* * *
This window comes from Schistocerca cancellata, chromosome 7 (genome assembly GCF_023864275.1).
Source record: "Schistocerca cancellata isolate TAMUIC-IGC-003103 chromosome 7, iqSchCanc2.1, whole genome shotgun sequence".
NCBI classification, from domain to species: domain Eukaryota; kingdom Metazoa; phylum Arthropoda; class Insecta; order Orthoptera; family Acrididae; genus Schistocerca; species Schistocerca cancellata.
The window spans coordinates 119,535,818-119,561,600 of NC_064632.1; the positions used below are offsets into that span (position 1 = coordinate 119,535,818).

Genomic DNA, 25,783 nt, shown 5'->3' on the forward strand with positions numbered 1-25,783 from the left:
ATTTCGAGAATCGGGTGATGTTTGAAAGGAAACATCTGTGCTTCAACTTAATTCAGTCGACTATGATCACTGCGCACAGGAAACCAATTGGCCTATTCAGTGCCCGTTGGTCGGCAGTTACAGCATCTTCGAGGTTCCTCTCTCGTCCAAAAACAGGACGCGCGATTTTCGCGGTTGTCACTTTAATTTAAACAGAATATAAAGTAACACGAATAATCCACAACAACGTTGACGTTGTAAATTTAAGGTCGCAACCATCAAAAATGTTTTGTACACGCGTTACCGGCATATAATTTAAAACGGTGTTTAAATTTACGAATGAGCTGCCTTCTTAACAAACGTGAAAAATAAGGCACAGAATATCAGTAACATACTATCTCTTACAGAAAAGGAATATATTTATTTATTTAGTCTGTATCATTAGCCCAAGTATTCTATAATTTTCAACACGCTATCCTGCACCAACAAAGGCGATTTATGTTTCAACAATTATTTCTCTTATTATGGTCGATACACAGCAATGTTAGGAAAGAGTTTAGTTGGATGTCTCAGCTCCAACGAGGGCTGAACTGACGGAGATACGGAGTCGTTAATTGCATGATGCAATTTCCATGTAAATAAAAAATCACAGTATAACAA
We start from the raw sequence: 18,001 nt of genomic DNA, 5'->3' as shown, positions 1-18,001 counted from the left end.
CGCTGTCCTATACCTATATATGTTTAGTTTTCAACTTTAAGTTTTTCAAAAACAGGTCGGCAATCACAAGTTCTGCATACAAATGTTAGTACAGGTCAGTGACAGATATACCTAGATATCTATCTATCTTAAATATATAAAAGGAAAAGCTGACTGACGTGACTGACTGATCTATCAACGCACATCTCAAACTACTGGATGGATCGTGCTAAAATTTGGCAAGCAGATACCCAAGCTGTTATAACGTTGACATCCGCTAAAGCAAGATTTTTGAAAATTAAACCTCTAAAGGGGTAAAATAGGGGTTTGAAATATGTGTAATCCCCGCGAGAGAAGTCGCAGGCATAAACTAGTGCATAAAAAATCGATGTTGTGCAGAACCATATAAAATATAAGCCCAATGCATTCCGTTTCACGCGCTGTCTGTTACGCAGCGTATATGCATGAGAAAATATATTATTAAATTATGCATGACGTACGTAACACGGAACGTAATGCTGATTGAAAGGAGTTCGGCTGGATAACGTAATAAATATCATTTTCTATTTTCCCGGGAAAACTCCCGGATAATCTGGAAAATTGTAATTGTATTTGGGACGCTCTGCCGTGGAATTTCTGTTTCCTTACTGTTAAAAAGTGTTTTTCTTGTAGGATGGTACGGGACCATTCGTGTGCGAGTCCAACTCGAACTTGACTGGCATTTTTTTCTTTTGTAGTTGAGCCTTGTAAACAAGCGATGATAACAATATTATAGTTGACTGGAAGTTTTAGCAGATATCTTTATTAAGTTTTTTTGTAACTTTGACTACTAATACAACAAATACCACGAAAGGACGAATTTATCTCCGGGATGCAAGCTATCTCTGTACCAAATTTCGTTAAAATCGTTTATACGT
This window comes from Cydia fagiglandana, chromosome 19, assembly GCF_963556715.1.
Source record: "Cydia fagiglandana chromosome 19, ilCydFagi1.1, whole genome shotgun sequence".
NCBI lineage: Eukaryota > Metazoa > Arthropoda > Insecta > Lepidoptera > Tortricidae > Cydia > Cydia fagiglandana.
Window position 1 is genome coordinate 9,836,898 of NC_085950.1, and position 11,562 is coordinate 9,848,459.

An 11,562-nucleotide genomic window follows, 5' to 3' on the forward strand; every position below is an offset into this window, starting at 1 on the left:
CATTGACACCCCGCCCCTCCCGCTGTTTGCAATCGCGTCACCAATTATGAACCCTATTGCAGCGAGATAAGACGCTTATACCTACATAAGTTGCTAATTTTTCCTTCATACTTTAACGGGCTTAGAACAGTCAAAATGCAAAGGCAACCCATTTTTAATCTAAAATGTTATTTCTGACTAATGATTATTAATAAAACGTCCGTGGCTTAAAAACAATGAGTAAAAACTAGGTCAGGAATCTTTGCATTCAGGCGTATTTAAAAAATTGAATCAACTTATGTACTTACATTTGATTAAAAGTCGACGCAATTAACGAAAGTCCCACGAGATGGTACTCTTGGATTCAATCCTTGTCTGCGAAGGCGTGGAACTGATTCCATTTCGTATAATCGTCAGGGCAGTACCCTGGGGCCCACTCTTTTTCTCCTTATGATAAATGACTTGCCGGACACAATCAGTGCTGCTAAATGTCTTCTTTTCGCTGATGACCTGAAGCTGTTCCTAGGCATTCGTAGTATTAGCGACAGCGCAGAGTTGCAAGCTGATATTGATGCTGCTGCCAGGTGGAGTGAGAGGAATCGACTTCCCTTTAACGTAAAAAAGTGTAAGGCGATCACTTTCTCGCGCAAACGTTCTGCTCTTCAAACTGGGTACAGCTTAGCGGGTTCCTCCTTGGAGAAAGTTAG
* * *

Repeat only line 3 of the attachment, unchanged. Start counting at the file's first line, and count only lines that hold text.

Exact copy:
NCBI classification, from domain to species: domain Eukaryota; kingdom Metazoa; phylum Arthropoda; class Insecta; order Orthoptera; family Acrididae; genus Schistocerca; species Schistocerca cancellata.